Studying law involved significant amounts of reading. I was not quick to grasp the application of legal theory to every new set of facts. Fortunately, some subjects were fascinating, and made time fly by, even though others were a chore to complete.
Disability and Des Butler
The truth is, having a disability like quadriplegia makes everything harder. I have not been afraid of asking for special consideration to level the playing field or create a bit of equity. This was the case in the early 2000s, when I was battling my way through law and had to visit Brisbane for an assessment on contract law.
I asked for extra time and assistance to complete my contract law assessment. While I had no doubt that upon my arrival, any lecturer would have sympathy and make consideration for the fact I was in a wheelchair and no longer had use of my hands, imagine my surprise when I arrived at QUT to find the lecturer was also a quadriplegic! His name was Des Butler.
I remember Des Butler as a man of great intellect and a razor-sharp mind who, despite his disability, contributed greatly to the law faculty of QUT. As a person with a disability I knew what he had overcome and just how great his achievements were.
I went on to complete my law degree and while I was happy with my results, I was not destined to be a legal genius. I did not believe I would excel as a legal practitioner, not to mention the practical difficulty of having someone take me on to complete my articles, given my lack of mobility and hand function.
In July 1997, an advertisement appeared for a Regional Disability Liaison Officer (RDLO) for the higher education sector. Upon reviewing the selection criteria, I felt confident that I could prepare one hell of an application for the position. My wealth of experience with disability groups, my year as President of a student union, and my B.A. were bound to give me a good chance at the position, worth $40 000 a year (quite a good salary for the time).
I sent my resume off with high hopes. A friend of mine, Louise Yates, a paraplegic living in Townsville, had also applied for the position. Louise was quite talented. During the early 80s, she played a role in a highly successful Australian television drama, Cop Shop. Some may remember her as “Sarge’s daughter”. Louise and I were both granted interviews for the position, which was advertised in Townsville as well as Cairns.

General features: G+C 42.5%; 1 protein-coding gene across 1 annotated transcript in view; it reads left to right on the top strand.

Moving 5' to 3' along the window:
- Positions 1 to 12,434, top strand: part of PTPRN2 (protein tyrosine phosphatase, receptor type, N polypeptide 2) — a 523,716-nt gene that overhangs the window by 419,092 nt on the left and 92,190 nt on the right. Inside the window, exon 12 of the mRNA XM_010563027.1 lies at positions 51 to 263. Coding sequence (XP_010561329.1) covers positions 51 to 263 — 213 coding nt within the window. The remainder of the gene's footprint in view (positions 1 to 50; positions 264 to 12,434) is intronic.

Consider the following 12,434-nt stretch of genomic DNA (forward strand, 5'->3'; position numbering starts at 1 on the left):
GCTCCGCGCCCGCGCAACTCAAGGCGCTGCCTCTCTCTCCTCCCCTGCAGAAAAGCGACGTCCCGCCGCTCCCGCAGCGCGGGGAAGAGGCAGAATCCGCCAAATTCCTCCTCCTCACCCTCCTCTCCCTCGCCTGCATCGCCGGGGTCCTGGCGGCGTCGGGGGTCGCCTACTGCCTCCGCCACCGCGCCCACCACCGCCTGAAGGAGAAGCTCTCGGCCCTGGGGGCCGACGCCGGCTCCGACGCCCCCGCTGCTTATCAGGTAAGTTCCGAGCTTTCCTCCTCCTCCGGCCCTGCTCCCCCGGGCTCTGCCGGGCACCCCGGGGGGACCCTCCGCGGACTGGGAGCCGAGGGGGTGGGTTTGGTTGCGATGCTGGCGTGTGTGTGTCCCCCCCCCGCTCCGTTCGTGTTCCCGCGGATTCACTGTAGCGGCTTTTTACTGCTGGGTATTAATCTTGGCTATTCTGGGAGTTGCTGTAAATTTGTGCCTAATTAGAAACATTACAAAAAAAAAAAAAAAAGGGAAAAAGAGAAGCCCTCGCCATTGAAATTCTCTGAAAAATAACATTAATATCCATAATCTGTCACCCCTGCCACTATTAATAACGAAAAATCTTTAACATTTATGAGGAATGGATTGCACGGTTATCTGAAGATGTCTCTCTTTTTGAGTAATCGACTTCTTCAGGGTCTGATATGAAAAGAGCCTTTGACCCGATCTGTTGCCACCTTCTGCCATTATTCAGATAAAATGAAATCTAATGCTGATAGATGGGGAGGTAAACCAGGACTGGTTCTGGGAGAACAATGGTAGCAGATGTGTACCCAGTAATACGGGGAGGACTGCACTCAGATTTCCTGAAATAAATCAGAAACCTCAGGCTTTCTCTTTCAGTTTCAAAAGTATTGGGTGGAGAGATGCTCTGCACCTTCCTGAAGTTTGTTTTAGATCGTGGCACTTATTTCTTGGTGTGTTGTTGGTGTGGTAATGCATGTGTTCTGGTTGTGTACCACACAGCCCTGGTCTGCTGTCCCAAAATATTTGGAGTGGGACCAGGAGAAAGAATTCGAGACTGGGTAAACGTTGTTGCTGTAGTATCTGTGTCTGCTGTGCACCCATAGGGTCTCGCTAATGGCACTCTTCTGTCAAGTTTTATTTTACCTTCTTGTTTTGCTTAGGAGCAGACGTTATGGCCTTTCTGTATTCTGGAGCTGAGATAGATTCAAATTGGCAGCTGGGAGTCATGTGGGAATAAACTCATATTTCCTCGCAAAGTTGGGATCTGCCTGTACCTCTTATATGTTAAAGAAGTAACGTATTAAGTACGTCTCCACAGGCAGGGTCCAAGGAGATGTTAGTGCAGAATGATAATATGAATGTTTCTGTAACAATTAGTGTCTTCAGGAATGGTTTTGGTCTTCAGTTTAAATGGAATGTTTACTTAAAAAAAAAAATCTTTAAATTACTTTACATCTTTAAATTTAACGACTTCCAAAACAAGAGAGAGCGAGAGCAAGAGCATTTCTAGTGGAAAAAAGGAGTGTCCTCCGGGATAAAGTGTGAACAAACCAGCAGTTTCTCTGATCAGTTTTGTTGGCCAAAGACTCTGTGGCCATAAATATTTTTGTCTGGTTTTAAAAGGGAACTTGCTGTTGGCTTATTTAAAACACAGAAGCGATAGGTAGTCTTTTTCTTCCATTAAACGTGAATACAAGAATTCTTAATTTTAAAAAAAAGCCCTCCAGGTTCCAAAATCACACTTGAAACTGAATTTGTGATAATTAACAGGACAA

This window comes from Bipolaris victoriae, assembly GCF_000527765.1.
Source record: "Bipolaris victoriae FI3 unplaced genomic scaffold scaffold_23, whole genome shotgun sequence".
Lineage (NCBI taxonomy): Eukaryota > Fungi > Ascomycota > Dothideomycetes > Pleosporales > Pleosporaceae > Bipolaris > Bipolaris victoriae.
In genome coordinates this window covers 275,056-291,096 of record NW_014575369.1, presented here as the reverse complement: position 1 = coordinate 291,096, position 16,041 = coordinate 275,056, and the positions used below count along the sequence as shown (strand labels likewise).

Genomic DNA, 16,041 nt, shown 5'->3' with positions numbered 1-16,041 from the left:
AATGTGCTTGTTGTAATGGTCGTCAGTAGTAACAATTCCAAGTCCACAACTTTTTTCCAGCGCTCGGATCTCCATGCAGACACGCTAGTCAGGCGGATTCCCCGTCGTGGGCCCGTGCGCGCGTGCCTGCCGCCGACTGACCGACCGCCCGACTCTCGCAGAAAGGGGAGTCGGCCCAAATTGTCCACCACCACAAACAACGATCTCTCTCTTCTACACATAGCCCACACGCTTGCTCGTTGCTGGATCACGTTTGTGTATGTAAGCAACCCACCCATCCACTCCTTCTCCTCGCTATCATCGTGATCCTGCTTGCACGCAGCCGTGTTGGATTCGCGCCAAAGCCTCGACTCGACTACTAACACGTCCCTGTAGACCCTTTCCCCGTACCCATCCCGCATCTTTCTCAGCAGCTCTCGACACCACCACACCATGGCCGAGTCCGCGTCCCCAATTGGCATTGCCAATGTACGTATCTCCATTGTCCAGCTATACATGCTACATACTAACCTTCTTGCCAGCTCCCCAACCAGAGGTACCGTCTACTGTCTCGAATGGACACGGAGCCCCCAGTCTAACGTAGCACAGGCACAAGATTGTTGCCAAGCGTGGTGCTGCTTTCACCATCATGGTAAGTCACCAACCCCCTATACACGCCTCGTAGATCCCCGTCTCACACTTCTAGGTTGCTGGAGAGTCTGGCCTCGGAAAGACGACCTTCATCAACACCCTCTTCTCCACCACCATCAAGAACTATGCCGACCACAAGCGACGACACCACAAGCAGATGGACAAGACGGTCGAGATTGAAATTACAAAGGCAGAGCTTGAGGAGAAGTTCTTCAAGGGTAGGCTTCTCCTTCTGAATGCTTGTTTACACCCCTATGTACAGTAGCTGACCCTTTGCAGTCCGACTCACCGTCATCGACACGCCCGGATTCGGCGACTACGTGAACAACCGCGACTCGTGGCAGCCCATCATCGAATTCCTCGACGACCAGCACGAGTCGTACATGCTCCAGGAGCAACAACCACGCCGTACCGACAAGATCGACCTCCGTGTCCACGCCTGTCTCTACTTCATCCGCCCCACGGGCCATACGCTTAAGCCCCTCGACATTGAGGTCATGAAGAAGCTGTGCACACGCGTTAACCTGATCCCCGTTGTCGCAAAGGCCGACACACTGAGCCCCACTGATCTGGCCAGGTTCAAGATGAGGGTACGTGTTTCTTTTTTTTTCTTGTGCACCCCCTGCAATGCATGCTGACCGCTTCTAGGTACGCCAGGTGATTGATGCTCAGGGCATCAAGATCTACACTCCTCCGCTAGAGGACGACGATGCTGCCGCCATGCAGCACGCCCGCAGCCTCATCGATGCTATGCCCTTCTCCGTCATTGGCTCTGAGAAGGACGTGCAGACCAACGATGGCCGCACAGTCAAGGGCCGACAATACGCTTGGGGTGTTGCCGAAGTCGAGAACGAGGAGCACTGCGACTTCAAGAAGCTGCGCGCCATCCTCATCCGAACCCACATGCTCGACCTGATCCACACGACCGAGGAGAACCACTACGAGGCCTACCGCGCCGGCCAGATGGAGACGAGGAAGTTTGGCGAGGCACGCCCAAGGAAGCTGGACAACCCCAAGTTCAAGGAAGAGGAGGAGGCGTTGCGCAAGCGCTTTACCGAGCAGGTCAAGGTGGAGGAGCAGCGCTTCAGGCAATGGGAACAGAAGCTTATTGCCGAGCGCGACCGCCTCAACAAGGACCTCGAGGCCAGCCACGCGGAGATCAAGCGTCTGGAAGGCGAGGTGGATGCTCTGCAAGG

Joy and Disappointment
When I drove to the interview at James Cook University, I was more nervous than I had been in years. I was wearing a long sleeve shirt for the first time that I could remember. The interview was held by Teleconference. As an experienced public speaker, I knew when I had performed well and when I had not. In this case, I felt sure I had blitzed the opposition!
Jenny arrived early and heard the last part of the interview. The head of the selection panel thanked me for putting forward my case in such an “articulate and intelligent manner”. As Jenny and I left the building for lunch, I could not have felt more in control of life.
When I heard that I had missed out on the job, it was quite a blow. I rang Louise, who told me she had also been rejected. The successful applicant was an able-bodied woman from Townsville, who I was informed had more experience working with people with disabilities. I could not contain my anger, thinking of how many hours I had given on a voluntary basis to serve other people with disabilities. I felt none of this work had been recognized.
Jenny and IVF and My Addiction
Jenny had carried a heavy workload during our time at Kewarra Beach. She successfully applied for a job at the Redlynch Day Care Centre, where she looked after babies and toddlers. Caring for me, while also working, was an amazing achievement! To add more stress to Jenny’s life, it was at this time that we decided to enter the IVF program. Jenny wanted children and so did I.